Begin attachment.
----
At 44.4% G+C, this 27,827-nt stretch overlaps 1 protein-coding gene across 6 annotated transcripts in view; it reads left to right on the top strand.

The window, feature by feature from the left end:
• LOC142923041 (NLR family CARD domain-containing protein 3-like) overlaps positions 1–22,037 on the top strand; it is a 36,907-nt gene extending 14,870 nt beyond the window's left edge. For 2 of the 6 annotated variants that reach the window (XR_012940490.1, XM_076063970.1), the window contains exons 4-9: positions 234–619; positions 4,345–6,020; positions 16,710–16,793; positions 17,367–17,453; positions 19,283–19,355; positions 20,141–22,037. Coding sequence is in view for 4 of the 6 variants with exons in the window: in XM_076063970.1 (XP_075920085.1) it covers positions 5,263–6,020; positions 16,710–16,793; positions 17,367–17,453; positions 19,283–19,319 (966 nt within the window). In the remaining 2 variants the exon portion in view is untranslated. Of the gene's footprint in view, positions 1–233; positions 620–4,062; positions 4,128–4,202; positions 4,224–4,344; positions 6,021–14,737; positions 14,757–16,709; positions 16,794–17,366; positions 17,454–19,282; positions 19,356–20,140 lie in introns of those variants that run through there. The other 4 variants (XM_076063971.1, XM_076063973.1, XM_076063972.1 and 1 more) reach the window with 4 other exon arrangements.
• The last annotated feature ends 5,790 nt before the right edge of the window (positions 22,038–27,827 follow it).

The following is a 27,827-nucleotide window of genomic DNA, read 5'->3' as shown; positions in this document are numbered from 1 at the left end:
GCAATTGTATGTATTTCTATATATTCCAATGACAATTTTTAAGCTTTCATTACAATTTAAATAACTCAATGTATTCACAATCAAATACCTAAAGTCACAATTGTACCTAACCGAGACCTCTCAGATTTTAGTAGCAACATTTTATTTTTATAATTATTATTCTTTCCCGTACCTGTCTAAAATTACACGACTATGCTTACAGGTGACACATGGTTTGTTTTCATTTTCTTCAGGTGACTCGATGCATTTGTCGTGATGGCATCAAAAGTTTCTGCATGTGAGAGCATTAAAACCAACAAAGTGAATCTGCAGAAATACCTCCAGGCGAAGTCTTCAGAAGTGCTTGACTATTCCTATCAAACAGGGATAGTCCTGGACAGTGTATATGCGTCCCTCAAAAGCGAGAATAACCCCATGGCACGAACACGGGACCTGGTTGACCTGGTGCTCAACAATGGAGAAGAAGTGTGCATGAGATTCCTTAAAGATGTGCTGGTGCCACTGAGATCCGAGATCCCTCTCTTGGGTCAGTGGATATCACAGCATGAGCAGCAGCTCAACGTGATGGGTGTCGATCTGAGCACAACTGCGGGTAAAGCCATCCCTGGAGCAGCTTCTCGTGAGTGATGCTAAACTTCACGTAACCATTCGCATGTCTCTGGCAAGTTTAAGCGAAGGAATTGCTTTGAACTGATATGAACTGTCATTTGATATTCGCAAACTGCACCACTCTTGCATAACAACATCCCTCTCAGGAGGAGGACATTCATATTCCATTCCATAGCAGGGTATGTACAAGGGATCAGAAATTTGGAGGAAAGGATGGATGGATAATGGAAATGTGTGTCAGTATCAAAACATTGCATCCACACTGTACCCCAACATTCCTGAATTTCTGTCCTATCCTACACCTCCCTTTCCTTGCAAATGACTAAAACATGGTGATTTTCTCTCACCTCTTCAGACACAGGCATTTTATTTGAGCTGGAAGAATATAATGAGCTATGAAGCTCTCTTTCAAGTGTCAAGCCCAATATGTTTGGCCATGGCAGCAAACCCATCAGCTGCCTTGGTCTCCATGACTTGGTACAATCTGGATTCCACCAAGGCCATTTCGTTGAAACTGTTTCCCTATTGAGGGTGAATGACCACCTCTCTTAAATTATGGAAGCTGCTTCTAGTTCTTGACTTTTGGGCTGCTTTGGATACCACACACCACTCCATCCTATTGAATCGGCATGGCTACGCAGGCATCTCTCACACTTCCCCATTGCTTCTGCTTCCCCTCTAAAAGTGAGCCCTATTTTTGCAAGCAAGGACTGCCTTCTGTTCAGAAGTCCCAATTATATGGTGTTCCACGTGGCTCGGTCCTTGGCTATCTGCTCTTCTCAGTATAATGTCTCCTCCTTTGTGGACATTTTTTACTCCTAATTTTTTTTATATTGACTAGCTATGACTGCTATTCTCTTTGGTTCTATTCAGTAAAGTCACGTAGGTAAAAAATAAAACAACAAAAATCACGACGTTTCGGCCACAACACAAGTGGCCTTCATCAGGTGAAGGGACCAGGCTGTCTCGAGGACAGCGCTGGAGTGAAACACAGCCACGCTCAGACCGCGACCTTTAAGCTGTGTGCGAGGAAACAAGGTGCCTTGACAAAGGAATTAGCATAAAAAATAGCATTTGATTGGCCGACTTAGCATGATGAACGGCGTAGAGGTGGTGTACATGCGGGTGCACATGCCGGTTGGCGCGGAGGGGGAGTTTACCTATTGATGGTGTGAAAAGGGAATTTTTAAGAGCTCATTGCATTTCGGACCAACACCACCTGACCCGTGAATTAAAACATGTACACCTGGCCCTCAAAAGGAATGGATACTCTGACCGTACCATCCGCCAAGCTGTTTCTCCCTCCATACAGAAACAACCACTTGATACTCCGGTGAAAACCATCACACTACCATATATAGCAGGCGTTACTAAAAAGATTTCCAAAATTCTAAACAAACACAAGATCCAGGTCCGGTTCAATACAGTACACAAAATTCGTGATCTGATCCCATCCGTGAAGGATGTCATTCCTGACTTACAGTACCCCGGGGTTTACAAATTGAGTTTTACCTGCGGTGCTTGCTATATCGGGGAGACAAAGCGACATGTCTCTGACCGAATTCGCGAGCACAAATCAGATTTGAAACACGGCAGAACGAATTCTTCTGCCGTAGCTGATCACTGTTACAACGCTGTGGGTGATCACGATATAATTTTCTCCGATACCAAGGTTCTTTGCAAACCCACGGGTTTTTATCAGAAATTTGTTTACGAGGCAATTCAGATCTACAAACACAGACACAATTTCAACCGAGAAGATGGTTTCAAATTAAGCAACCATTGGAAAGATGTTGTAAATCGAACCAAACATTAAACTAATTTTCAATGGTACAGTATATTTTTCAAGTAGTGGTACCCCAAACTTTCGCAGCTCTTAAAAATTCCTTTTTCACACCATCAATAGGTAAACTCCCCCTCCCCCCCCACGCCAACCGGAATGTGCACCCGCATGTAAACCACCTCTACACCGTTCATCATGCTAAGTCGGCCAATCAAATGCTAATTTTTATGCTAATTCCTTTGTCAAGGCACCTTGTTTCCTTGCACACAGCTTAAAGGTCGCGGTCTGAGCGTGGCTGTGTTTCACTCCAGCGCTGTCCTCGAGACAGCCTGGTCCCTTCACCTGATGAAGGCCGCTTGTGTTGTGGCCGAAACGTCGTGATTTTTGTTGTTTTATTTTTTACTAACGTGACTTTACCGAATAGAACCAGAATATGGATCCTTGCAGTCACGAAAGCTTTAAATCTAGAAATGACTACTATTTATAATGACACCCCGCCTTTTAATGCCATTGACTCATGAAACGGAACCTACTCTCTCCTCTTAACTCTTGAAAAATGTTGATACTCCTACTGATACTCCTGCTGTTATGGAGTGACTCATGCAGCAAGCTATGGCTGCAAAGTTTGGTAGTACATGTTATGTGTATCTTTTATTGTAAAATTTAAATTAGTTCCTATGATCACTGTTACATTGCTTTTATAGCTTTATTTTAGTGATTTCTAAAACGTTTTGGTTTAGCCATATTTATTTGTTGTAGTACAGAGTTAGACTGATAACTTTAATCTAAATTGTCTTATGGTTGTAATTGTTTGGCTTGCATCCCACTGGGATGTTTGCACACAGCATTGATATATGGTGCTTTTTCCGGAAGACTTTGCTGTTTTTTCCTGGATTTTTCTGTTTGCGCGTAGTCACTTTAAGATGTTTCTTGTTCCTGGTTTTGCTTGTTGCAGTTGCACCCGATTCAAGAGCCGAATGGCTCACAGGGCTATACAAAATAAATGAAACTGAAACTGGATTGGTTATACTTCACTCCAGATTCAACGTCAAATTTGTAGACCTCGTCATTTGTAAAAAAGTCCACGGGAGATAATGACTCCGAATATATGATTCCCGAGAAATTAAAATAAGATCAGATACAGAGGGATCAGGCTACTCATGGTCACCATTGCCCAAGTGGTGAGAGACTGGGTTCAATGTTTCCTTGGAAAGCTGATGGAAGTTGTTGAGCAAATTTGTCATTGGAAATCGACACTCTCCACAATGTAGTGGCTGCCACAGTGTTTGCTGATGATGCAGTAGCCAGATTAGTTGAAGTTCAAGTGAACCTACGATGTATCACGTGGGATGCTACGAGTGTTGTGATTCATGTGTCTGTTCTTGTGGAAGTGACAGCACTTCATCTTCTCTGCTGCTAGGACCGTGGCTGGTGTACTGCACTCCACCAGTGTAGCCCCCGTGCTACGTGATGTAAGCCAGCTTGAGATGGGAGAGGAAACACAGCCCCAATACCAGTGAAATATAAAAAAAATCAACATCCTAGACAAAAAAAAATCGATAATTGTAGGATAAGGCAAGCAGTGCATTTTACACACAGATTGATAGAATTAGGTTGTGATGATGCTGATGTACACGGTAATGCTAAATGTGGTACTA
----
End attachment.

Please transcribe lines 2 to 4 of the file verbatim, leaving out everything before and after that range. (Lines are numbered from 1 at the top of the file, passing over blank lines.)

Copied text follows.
The window, feature by feature from the left end:
• LOC142923041 (NLR family CARD domain-containing protein 3-like) overlaps positions 1–22,037 on the top strand; it is a 36,907-nt gene extending 14,870 nt beyond the window's left edge. For 2 of the 6 annotated variants that reach the window (XR_012940490.1, XM_076063970.1), the window contains exons 4-9: positions 234–619; positions 4,345–6,020; positions 16,710–16,793; positions 17,367–17,453; positions 19,283–19,355; positions 20,141–22,037. Coding sequence is in view for 4 of the 6 variants with exons in the window: in XM_076063970.1 (XP_075920085.1) it covers positions 5,263–6,020; positions 16,710–16,793; positions 17,367–17,453; positions 19,283–19,319 (966 nt within the window). In the remaining 2 variants the exon portion in view is untranslated. Of the gene's footprint in view, positions 1–233; positions 620–4,062; positions 4,128–4,202; positions 4,224–4,344; positions 6,021–14,737; positions 14,757–16,709; positions 16,794–17,366; positions 17,454–19,282; positions 19,356–20,140 lie in introns of those variants that run through there. The other 4 variants (XM_076063971.1, XM_076063973.1, XM_076063972.1 and 1 more) reach the window with 4 other exon arrangements.
• The last annotated feature ends 5,790 nt before the right edge of the window (positions 22,038–27,827 follow it).